By Erin Sherbert
By Howard Cole
By Erin Sherbert
By Erin Sherbert
By Leif Haven
By Erin Sherbert
By Chris Roberts
By Kate Conger
In a crumbling UC Berkeley research lab, Jed Macosko is looking for God. Macosko is a molecular biology researcher who holds chemistry degrees from Cal and MIT. As a Christian, he believes that God is everywhere. As a scientist, he thinks that God might live in bacteria.
Macosko's research peers deep into E. coli, a bacterium best known for the virulent strain that has caused fast-food restaurant panics, though it's normally harmless (it's swimming in your intestines right now). It's a seductive subject for a biochemist: The inner life of E. coli -- indeed, any microscopic organism -- is a sophisticated dance of proteins and amino acids interlocking and working together. Many molecular biologists find it utterly dazzling that something so small yet so amazingly complex could have evolved in nature.
But Macosko's interpretation makes a radical break from the overwhelming majority of his colleagues: He believes that the work going on inside those bacteria isn't just amazingly complex -- it's so incredibly complex that it couldn't conceivably have formed through evolution. The only reasonable explanation, he says, is that these systems and their processes were deliberately created by an "intelligent designer."
Macosko, a young, genial, and well-spoken scientist who has co-authored a handful of published scientific papers, calls that designer God, though he says you could call it anything you're comfortable with. If you like, he says, call it space aliens. He is inspired by what he claims is growing evidence that Charles Darwin's theory of evolution -- the very bedrock of biology -- has collapsed on the molecular level, and his career as a scientist and his research at UC Berkeley are geared toward supporting that theory. Looking at the E. coli bacterium, he says, "your natural assumption is that there must be another intelligence out there, whether it's an alien life form or some deity or something from outside our universe, or from a higher dimension that we can't observe."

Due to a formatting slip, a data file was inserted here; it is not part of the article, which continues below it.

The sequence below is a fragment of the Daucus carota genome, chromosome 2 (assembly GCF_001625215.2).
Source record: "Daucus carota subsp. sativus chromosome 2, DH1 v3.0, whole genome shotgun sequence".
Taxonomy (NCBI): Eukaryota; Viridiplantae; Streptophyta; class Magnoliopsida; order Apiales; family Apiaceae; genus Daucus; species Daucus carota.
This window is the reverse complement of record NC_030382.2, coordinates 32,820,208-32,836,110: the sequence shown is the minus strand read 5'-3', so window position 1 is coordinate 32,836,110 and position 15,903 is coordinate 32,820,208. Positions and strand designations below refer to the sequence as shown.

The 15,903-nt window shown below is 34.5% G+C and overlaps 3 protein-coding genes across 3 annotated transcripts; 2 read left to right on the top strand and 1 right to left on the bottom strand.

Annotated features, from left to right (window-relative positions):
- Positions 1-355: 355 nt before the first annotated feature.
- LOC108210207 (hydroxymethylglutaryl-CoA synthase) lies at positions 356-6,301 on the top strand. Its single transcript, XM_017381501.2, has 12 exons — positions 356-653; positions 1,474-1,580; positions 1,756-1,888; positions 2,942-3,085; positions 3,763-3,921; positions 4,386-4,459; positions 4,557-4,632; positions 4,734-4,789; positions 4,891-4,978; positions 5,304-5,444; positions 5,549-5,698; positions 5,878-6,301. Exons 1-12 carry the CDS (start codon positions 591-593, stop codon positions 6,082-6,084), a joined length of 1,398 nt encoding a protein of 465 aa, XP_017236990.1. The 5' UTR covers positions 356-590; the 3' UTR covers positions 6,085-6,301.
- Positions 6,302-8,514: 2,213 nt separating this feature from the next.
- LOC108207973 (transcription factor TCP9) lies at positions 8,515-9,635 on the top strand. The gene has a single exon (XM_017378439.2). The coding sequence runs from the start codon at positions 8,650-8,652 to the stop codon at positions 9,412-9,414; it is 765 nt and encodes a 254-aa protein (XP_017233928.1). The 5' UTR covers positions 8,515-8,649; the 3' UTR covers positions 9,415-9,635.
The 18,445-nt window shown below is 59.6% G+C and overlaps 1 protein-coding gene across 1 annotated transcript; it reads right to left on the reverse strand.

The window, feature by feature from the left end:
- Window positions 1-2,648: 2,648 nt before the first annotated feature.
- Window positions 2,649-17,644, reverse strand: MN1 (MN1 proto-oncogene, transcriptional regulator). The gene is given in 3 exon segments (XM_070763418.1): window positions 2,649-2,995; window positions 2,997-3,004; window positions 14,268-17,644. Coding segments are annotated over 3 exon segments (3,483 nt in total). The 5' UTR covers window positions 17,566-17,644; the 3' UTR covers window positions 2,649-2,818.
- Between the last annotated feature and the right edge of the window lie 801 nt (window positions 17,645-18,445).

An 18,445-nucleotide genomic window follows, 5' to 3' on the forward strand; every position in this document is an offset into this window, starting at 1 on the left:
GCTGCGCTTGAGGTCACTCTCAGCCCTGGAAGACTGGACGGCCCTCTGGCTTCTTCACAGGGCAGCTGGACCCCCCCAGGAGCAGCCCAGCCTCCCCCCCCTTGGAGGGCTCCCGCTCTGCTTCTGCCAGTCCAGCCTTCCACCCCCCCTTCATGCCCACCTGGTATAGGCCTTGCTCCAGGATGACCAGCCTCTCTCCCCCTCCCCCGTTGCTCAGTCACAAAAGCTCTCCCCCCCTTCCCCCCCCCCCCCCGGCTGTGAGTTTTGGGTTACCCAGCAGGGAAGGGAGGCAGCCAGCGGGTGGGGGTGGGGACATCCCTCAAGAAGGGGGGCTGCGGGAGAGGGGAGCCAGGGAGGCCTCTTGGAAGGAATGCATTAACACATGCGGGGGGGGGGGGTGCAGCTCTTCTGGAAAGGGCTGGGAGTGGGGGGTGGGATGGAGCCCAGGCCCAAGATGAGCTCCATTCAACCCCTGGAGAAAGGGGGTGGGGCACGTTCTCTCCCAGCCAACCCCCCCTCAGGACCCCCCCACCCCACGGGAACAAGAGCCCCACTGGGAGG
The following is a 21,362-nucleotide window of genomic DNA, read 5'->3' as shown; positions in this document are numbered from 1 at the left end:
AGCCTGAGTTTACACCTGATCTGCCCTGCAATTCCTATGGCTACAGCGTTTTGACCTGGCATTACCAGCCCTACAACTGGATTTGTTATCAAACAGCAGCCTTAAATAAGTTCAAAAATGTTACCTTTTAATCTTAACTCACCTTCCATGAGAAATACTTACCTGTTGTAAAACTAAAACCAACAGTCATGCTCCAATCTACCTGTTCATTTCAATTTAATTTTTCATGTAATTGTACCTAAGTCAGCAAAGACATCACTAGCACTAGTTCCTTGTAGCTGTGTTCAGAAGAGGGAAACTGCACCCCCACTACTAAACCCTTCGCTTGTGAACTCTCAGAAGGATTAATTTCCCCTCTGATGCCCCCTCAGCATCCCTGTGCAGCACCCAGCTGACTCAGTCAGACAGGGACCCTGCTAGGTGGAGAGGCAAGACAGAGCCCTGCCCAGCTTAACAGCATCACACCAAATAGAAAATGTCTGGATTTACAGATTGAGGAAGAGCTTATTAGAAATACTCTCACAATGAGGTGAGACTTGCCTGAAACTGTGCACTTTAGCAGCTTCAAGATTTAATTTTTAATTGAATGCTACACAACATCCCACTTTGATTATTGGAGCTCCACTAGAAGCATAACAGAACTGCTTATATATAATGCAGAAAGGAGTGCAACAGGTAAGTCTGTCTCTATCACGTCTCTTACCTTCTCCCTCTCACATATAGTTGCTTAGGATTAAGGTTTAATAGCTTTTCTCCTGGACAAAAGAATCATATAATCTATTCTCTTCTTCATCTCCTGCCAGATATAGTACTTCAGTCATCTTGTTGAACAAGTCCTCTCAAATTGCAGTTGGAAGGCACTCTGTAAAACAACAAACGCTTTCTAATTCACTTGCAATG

The mainstream scientific community's response to that kind of statement ranges from howls of laughter to raw fury. Yet Macosko is not alone in his beliefs, and the proponents of "intelligent design" theory have gradually coalesced into a bona fide movement. Until recently, attacks on evolution have usually come from the pulpit. For decades, "creation science" tried to debunk Darwin by using the Bible to explain the origins of life. An oxymoron by definition, creation science was easily dismissed by the scientific world. Intelligent design theory, however, uses science itself to undercut evolution, and many of its adherents are scholars from leading universities like UC Berkeley. Cal, in fact, has produced several vocal proponents of intelligent design. Besides Macosko, they include a former criminal law professor who has become the self-acknowledged leader of the intelligent design movement, and another Berkeley scientist who is getting attention for a book that calls for a freeze on government funding of evolution research and warning labels on biology textbooks.